837.00/1581a: Telegram

The Acting Secretary of State to the Minister in Cuba (Gonzales)

The Secretary of State has given personal consideration to General Crowder’s recent report describing the procedure under the revised Electoral Code of Cuba. It appears that there are many important steps to be taken preliminary to the introduction of the Electoral period of 1920. Principal among them are (1) the recognition and reorganization of existing political parties and the organization and recognition of new political parties under the new party statute; (2) the reorganization of the ex-officio electoral boards with party representation thereon; (3) the reconstitution of municipal, provincial and national party assemblies through the barrio primaries to be held the first three weeks of January; (4) the re-establishment of the permanent electoral registers on the basis of the census now being taken, supplemented by the corrective action of electoral boards; (5) promulgation of proper regulations by the central electoral board in aid of the execution of the new electoral code. It would seem that the Cuban Government’s ability to hold fair elections in 1920 depends to a very great degree on adequate safeguards of these essential preliminary steps and particularly (1) the conduct of the barrio primaries which will determine the control of the party assemblies and (2) the promulgation by the Central Electoral Board of adequate regulations under the new code which, to be effective, should even now be in an advanced state of preparation.

Dr. Fernando Ortiz, who claims to represent the Liberal Party, recently conferred informally with Mr. Boaz Long, stating that his party desires supervision of the next elections. I was not disposed [Page 78] to receive Dr. Ortiz for obvious reasons, but it is understood that further steps may be taken by his branch of the Liberal Party if the Department does not decide what its attitude will be with respect to approaching elections.

It would appear that pressure will be brought to bear which will make it necessary that the coming elections in Cuba be supervised by some authority acceptable to the majority of Cubans. It would appear further that there is no way to escape some such supervision, without the alternative of facing serious political disturbances or a condition equally serious, as a result of failure to supervise.

In these circumstances and in view of the fact that there is a sufficient lack of confidence in Menocal’s ability, though none whatever in his intent, to guarantee free elections which would be satisfactory to all right-thinking Cubans, would it not be well for him to take the initiative by asking that supervision be undertaken by the United States, or by providing for adequate administration by Cuban agencies under supervision of General Crowder.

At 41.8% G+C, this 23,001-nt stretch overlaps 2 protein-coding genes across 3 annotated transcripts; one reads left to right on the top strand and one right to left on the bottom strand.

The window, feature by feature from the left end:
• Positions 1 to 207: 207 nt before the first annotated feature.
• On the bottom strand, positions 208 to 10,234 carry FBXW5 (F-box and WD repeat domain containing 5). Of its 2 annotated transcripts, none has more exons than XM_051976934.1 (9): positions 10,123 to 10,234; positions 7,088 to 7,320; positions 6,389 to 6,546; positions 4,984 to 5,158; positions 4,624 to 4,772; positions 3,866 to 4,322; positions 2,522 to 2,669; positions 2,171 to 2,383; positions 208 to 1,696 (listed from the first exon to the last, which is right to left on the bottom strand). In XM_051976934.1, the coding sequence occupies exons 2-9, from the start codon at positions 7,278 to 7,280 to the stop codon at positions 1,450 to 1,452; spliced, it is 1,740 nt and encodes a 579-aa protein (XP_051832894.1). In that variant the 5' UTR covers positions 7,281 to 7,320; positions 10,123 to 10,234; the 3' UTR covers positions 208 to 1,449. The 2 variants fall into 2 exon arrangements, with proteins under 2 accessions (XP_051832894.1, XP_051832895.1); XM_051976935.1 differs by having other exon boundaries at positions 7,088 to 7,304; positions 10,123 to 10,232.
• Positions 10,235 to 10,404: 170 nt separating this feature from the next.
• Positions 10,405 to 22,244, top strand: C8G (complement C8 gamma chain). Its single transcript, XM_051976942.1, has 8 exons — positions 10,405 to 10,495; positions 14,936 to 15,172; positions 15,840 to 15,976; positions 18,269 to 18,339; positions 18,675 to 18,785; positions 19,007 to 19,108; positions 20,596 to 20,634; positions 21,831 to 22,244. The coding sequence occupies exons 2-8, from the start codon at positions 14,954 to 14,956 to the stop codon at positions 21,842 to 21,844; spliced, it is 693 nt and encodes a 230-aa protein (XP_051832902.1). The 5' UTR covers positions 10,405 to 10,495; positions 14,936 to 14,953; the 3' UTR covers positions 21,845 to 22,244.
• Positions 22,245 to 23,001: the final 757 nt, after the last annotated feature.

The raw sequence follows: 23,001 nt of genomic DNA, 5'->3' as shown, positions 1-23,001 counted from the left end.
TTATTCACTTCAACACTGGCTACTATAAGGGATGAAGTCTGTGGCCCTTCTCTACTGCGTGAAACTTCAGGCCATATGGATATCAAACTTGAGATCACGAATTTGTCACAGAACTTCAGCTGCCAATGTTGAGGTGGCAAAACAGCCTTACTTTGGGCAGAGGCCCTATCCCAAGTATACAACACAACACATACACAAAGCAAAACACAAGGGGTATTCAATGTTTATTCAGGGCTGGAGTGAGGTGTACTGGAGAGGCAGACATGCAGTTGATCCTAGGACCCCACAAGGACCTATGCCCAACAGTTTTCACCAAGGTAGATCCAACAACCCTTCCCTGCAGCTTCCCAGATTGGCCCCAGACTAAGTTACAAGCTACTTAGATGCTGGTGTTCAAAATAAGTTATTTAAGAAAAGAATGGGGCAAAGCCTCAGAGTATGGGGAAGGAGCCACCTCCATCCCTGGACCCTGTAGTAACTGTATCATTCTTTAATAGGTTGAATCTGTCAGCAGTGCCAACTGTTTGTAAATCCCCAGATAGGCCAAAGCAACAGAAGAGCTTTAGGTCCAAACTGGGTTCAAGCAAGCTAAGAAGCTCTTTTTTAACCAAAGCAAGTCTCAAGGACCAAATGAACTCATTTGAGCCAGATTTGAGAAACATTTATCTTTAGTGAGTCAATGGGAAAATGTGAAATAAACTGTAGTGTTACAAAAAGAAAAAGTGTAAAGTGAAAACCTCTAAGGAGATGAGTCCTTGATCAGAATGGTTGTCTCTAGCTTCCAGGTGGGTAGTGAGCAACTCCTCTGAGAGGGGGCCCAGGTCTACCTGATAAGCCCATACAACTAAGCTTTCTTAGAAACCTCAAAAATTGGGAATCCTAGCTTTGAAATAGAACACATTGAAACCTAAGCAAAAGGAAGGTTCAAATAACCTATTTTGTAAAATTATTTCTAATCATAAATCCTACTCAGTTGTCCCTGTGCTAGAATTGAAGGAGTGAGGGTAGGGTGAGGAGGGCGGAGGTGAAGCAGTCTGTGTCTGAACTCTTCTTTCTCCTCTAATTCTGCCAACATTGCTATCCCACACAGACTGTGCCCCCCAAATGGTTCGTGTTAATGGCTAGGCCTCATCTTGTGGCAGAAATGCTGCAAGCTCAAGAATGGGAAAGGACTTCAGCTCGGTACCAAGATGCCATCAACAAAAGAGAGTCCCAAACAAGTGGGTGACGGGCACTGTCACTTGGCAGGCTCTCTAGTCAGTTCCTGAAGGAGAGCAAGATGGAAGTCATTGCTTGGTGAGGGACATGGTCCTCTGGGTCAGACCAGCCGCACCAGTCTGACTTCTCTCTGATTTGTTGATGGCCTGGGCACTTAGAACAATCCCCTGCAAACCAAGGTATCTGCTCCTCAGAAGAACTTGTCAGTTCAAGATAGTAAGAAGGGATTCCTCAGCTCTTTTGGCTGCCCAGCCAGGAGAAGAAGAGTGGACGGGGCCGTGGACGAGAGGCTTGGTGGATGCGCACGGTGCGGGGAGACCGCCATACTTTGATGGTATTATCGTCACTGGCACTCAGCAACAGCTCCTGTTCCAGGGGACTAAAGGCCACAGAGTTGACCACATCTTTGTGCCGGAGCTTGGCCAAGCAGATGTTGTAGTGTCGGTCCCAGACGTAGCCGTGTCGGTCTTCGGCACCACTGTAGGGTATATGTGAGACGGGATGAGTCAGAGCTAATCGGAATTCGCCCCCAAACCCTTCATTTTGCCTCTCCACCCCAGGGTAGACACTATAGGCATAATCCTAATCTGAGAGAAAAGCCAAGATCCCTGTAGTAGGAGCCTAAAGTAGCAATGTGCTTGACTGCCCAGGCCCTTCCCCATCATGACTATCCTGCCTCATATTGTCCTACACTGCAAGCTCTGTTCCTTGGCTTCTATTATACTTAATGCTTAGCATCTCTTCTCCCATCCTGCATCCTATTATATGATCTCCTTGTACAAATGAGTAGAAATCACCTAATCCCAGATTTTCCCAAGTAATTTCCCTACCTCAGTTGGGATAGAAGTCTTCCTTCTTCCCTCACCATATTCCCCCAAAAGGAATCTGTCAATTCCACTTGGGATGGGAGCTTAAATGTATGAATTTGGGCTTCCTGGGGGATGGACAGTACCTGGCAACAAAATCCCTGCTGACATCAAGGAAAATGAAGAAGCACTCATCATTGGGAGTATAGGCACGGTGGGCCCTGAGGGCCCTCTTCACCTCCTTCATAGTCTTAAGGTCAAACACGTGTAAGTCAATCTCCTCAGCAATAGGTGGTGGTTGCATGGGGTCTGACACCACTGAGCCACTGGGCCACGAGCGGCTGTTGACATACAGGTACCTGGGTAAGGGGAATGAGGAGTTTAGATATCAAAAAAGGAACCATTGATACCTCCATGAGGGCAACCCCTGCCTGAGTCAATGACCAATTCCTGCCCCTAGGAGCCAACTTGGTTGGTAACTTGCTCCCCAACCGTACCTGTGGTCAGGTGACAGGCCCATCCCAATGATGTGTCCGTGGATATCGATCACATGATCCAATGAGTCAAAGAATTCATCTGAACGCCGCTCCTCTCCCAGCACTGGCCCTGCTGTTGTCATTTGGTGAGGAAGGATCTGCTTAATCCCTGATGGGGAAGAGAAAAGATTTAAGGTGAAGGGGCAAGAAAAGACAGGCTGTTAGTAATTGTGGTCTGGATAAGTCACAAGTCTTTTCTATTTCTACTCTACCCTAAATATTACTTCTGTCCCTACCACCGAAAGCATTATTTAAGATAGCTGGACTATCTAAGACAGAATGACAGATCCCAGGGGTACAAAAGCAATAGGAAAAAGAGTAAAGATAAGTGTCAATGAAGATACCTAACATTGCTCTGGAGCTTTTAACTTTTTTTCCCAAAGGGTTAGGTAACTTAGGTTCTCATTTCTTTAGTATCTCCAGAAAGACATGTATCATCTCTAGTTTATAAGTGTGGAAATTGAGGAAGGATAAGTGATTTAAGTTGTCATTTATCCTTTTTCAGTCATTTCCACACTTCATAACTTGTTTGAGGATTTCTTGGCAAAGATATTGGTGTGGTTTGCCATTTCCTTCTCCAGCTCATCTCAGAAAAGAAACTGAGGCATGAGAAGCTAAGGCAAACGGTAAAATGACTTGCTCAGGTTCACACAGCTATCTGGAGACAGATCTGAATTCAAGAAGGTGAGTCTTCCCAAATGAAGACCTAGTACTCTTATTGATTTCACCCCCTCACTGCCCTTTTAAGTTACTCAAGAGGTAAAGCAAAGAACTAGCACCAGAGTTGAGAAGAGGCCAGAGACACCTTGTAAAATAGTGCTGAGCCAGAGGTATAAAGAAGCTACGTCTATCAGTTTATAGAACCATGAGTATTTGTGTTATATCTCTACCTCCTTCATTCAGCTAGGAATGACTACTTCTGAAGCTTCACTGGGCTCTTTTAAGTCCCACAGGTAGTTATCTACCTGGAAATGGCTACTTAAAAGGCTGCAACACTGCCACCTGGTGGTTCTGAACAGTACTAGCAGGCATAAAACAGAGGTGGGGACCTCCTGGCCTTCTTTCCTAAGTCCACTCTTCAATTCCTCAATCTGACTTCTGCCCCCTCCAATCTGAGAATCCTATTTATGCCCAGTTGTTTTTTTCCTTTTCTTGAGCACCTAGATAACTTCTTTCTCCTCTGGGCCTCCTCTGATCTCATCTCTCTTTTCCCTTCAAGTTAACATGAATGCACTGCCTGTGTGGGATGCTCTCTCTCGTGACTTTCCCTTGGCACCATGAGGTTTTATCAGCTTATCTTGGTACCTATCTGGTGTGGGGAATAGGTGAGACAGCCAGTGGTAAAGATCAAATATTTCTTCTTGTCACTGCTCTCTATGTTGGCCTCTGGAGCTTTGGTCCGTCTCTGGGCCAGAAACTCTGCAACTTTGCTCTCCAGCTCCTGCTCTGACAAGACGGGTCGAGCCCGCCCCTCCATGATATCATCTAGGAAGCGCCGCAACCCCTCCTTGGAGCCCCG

Cuba, in order to prevent a repetition of past election abuses, invited General Crowder to write a new electoral law. The leading political parties concurred in this invitation. What would be more natural than for Cuba to invite General Crowder (who is now thought to enjoy, as he long has done, the confidence of the majority of Cubans) to interpret and apply the new law. This supervision it is believed could be made effective through the Cuban agencies prescribed by the new law. While the Liberals seem to desire that the United States supervise, it is thought that administration by these Cuban agencies under General Crowder would be generally satisfactory and acceptable to the Liberal Party.

General Crowder is about to retire from the Army and to enter upon the practice of law, in which connection it should be remarked that he has offers of very substantial retainers. If his services are to be had at all, they should be arranged for without loss of time, and an appropriate invitation setting forth his adaptability for such service should be sent at once, if he is desired.

You are not to interpret the Department’s willingness to try Cuban supervision under General Crowder as an indication that there is a disposition on the part of our Government authorities to shirk any responsibility that might be held to apply under the Piatt Amendment; but that it is rather another effort to help Cuba to solve her own problems in what would seem to be the simplest way.

The Department recognizes the difficulty of your adopting a vigorous attitude before Menocal on the eve of your departure, yet it feels called upon to request that you do so by presenting to him in a forceful manner the Department’s impression that alertness [Page 79] to the possibilities of maladministration and to the dangers ahead require adequate advance preparations to be made to supervise and safeguard each progressive step in the electoral program so as to disarm all just criticism.

It is therefore hoped that this suggestion may be acted upon without delay.

Failure on the part of Cuba to hold elections under the new electoral code which will command the confidence of the people for their fairness and disarm all just criticism is fraught with dangers too obvious to require statement.